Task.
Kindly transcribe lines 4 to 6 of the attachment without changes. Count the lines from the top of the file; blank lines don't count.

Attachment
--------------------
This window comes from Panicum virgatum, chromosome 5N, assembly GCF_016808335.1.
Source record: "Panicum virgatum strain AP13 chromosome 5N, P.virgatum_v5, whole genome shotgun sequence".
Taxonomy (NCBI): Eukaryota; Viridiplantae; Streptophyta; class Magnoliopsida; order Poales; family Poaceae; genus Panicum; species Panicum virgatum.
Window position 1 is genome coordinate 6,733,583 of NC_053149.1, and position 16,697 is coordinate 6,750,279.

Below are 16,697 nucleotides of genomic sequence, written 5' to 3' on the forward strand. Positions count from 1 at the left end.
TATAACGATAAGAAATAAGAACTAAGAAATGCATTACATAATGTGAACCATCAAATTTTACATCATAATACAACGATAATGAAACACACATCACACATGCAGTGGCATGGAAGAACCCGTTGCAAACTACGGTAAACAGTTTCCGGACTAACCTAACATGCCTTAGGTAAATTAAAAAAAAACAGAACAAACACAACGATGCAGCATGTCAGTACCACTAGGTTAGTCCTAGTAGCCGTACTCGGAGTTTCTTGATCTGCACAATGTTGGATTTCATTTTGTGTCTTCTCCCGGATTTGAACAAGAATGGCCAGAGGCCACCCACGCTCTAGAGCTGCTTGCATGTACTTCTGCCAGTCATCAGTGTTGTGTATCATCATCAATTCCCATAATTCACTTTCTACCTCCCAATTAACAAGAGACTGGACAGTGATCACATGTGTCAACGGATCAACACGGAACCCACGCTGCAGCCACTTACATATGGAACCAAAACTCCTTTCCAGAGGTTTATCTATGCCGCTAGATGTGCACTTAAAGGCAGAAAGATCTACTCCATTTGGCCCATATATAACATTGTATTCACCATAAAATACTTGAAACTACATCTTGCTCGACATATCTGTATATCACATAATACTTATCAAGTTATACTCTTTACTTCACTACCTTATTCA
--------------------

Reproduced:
Window position 1 is genome coordinate 6,733,583 of NC_053149.1, and position 16,697 is coordinate 6,750,279.

Below are 16,697 nucleotides of genomic sequence, written 5' to 3' on the forward strand. Positions count from 1 at the left end.
TATAACGATAAGAAATAAGAACTAAGAAATGCATTACATAATGTGAACCATCAAATTTTACATCATAATACAACGATAATGAAACACACATCACACATGCAGTGGCATGGAAGAACCCGTTGCAAACTACGGTAAACAGTTTCCGGACTAACCTAACATGCCTTAGGTAAATTAAAAAAAAACAGAACAAACACAACGATGCAGCATGTCAGTACCACTAGGTTAGTCCTAGTAGCCGTACTCGGAGTTTCTTGATCTGCACAATGTTGGATTTCATTTTGTGTCTTCTCCCGGATTTGAACAAGAATGGCCAGAGGCCACCCACGCTCTAGAGCTGCTTGCATGTACTTCTGCCAGTCATCAGTGTTGTGTATCATCATCAATTCCCATAATTCACTTTCTACCTCCCAATTAACAAGAGACTGGACAGTGATCACATGTGTCAACGGATCAACACGGAACCCACGCTGCAGCCACTTACATATGGAACCAAAACTCCTTTCCAGAGGTTTATCTATGCCGCTAGATGTGCACTTAAAGGCAGAAAGATCTACTCCATTTGGCCCATATATAACATTGTATTCACCATAAAATACTTGAAACTACATCTTGCTCGACATATCTGTATATCACATAATACTTATCAAGTTATACTCTTTACTTCACTACCTTATTCA